Receiving an “inadequate” internal review decision
A common grievance for participants (and their family representatives) at the receiving end of an internal review decision is that the decision record does not explain the reviewer’s decision properly, or in some instances, does not make any sense whatsoever to them.
They may be angry and frustrated because they feel the NDIA has not been transparent or accountable in its decision-making. More practically, they may be unsure about whether to lodge an application with the Administrative Appeals Tribunal (Tribunal) for external review of the decision, because they do not fully understand the NDIA’s decision.
Legal right to adequate reasons
The law is on the side of the aggrieved here!
A participant is entitled to “adequate reasons” for an internal review decision by operation of section 100(1) of the National Disability Insurance Act 2013 (Cth) (NDIS Act), section 28 of the Administrative Appeals Tribunal 1975 (Cth) (AAT Act) and section 25D of the Acts Interpretation Act 1901 (Cth).
Section 28(5) and 38 of the AAT Act clarify that a statement of “adequate reasons” is one that sets out:
- adequate particulars of findings on material questions of fact;
- an adequate reference to the evidence or other material on which those findings were based; and
- adequate particulars of the reasons for the decision.
The legislative provisions reflect the fundamental right of a person affected by a government decision, to have a sufficiently detailed and logical explanation of the decision, such that “while they may not agree with the decision, they can at least understand why the decision went against them”: Ansett Transport Industries (Operations) Pty Ltd v Wraith (1983) 48 ALR 500, comments of Justice Woodward at 507 (paraphrased).
Enforcing your right to adequate reasons
A participant may ask the Tribunal to conduct a merits review of the internal review decision (ie, NDIS external review or “appeals” process). The Tribunal’s task then is to consider the internal review decision afresh (so the inadequate reasons for the internal review decision arguably become less important).
However, a participant/Applicant may also apply to the Tribunal, under sections 28(5) and (6) of the AAT Act, for a declaration as to the inadequacy of the internal review decision record, and a related direction that the NDIA provide them with a statement of adequate reasons for that decision.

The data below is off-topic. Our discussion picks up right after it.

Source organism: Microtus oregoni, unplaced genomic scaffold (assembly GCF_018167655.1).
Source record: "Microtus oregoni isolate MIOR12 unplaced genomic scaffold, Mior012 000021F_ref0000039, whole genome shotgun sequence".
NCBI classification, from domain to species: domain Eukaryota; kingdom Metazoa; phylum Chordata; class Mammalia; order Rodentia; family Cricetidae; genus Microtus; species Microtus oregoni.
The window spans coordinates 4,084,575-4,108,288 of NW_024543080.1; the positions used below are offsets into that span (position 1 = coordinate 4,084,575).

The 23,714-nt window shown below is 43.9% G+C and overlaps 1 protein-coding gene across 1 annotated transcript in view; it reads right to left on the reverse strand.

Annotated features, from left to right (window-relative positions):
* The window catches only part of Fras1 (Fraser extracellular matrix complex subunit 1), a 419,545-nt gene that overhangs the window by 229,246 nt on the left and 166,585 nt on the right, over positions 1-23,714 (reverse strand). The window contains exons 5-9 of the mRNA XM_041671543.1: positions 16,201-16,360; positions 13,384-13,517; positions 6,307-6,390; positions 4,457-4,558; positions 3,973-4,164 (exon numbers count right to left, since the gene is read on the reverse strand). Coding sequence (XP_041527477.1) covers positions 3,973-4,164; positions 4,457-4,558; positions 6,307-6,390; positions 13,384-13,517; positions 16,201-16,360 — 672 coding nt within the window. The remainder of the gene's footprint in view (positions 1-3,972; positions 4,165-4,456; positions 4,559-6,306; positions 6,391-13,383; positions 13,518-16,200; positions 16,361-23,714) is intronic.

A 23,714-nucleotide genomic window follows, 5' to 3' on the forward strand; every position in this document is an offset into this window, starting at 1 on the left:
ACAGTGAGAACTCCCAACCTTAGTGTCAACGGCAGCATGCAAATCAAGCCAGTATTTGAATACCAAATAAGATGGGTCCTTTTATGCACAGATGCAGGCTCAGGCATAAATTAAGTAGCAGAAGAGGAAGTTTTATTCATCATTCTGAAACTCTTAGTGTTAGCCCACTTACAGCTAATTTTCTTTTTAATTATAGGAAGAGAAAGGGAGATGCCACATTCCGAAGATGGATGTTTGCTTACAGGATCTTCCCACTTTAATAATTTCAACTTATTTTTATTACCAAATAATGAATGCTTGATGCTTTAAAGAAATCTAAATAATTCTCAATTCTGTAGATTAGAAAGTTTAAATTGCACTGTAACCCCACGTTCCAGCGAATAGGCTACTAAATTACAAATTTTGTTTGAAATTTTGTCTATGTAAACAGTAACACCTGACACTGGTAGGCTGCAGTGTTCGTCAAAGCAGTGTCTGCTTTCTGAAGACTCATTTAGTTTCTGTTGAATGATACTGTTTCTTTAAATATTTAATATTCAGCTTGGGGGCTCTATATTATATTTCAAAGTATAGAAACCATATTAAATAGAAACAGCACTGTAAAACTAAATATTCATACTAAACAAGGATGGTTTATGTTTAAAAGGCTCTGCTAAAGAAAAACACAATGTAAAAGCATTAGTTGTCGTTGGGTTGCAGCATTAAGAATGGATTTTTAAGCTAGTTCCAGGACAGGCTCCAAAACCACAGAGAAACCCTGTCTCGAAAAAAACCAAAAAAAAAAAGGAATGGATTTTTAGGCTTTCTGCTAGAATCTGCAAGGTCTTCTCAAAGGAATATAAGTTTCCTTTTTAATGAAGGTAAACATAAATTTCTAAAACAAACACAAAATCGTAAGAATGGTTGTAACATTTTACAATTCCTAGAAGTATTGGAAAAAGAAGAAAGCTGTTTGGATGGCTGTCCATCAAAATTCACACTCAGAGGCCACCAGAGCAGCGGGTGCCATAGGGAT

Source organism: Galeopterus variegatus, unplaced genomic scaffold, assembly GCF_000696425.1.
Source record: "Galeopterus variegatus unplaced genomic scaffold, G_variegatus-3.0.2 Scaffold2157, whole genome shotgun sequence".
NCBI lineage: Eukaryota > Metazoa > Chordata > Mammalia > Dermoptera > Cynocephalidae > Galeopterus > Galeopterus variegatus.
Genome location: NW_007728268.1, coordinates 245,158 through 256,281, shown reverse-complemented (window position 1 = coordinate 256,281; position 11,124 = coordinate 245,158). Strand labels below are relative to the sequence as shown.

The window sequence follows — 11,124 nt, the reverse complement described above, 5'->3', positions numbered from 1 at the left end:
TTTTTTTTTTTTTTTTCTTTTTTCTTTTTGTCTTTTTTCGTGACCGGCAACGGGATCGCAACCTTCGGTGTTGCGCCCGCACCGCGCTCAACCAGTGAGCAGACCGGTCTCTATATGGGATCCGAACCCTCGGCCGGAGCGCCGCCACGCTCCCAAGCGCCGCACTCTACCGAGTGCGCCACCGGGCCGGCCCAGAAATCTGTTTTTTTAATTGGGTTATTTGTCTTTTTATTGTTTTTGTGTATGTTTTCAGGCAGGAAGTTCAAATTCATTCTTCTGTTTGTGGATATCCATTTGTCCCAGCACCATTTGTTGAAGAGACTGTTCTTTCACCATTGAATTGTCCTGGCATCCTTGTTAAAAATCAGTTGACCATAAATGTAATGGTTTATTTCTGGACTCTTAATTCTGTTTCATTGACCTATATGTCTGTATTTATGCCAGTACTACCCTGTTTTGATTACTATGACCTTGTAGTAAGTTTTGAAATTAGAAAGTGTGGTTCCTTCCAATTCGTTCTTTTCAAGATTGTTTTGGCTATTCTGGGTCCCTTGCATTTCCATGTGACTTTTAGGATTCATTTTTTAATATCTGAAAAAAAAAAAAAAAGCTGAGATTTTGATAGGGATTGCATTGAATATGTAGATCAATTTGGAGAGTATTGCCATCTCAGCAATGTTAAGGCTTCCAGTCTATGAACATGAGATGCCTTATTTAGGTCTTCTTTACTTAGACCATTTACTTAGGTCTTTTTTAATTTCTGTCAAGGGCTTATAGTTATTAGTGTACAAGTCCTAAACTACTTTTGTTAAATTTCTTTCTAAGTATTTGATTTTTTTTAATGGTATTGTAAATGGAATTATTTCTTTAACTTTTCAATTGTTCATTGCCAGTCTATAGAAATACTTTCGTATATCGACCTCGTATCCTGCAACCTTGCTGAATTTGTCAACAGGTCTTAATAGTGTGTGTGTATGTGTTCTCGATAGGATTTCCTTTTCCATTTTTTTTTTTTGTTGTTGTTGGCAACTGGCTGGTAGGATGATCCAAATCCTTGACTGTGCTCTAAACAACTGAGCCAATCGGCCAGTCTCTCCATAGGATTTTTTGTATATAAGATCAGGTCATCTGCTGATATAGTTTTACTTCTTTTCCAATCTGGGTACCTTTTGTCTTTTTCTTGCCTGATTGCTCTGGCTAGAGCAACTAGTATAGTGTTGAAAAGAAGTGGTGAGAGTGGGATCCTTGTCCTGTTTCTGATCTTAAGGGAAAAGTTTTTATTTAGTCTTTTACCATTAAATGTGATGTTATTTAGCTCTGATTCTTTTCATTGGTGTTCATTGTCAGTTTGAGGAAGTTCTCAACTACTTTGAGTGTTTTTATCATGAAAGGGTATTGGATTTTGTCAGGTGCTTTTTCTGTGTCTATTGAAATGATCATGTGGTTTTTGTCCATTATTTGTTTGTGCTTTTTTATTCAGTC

Is it worth it?
Why do this if the Tribunal is considering the internal review decision anyway? There are several reasons.
First, to better understand the NDIA’s position to support discussions at case and conciliation conferences. Indeed, with a knowledge of the NDIA’s position, the participant/Applicant might even agree with it and discontinue their AAT review application.
Second, to rectify the imbalance in the Tribunal’s alternative dispute resolution (ADR) process in which the NDIA asks the participant/Applicant to produce more evidence (in many cases, somewhat repetitively and over several weeks or months) to justify their requests, while never explaining its position.
Third, the fact that a review is underway does not excuse the NDIA’s obligation to provide adequate reasons, and nor does it cancel out the participant’s/Applicant’s right to adequate reasons.
In BLZQ and National Disability Insurance Agency  AATA 2629 (17 August 2023), Member Thompson determined the internal reviewer’s decision record was inadequate. As such, and pursuant to section 28(6) of the AAT Act, the Member directed the NDIA to, within 28 days, give to him an additional statement containing further and better particulars of the reasons for the decision, with specific reference to the reasons for assessing the amount of therapy supports at 152 hours and funding of $29,583.40. Special Voices represented the Applicant in this matter.
It comes back to transparency and accountability in the NDIS
The right of a participant/Applicant to have adequate reasons for a NDIA internal review decision is an important one. It not only reflects the law, but also the core values of transparency and accountability that the NDIA has publicly committed to act in accordance with via its Participant Service Charter.
Please contact me if you would like tailored advice on this issue.